An immersive experience, visitors will discover Nelson Mandela as they have never known him before. The exhibition features previously unseen film, photos and the display of over 150 historical artifacts and personal effects on loan from the Mandela family, museums and archives worldwide to provide fresh insight into the people, places and events that formed his character and the challenges he faced.

Nelson Mandela: The Official Exhibition reveals his epic story in a series of experiential zones. It takes visitors on Mandela’s life journey, from his little-known beginnings in rural Mvezo, Transkei, through decades of turbulent struggle against the apartheid regime, to his eventual vindication and final years as South Africa’s first black president, “Father of South Africa,” and a globally loved and respected figure.

Even today, Nelson Mandela remains a human rights icon and to be seen as an advocate for change. MPM invites its visitors to join this call to action in continuing the journey of Nelson Mandela through:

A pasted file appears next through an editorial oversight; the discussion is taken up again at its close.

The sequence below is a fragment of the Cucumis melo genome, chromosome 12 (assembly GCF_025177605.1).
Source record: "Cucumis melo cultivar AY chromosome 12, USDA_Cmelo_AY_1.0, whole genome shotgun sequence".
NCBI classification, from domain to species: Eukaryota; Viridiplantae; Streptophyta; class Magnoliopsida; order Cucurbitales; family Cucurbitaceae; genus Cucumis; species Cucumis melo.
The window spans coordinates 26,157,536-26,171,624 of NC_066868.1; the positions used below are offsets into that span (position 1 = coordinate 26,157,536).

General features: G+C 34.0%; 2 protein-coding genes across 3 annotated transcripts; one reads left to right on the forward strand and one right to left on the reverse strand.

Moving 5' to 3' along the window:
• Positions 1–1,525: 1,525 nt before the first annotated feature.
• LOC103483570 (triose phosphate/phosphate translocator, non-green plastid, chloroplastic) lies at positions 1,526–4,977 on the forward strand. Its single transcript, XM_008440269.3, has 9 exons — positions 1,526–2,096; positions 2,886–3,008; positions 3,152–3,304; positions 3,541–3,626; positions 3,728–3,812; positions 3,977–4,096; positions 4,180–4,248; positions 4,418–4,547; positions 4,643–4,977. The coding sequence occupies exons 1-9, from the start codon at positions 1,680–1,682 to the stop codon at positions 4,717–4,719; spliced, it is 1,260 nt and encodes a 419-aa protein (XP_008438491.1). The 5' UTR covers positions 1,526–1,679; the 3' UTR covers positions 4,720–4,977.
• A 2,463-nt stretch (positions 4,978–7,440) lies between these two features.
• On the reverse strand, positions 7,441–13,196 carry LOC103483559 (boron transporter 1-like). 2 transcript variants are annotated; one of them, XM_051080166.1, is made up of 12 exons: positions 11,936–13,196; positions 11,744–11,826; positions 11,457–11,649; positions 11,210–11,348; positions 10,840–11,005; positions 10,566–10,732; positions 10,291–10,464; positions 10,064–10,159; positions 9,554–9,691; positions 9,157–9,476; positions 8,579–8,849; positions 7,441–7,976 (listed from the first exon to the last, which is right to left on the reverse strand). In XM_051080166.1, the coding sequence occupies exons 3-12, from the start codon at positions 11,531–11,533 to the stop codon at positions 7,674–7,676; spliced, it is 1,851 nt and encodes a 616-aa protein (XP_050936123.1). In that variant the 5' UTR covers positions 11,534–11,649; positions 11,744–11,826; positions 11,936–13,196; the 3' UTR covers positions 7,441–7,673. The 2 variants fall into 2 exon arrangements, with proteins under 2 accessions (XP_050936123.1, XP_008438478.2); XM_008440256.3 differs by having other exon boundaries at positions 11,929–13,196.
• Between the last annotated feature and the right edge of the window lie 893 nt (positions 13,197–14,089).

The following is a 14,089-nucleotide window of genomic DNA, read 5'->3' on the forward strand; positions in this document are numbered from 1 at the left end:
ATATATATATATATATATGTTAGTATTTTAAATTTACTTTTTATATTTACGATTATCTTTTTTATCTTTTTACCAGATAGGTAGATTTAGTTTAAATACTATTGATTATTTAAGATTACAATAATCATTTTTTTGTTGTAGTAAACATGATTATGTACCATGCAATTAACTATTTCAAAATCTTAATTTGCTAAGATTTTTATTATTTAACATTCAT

• Onsite exhibit engagements, such as dialogue and mindfulness prompts
  • The MPM “My Mandela Pledge,” supported by The Milwaukee Brewers Community Foundation and U.S. Bank, in which visitors are challenged to take a pledge in giving 67 minutes, hours or days of their time back to their community
  • Highlighting community partners and their respective events and programs
  • Virtual panel discussions on systemic racism as well as interviews with change-makers
  • A community-based art project
  • And more.

MPM will virtually debut a new Planetarium program, Stargazers of Africa, in celebration of this exhibition. Presented by Generac, this new show takes visitors on a journey connecting the stars, moon and planets to the people across the great continent of Africa -- from long ago to the stargazers of today.

Teachers and schools will also be provided the opportunity to experience the exhibit virtually through FREE programs and resources which can connect with curriculums beyond the run of the exhibit.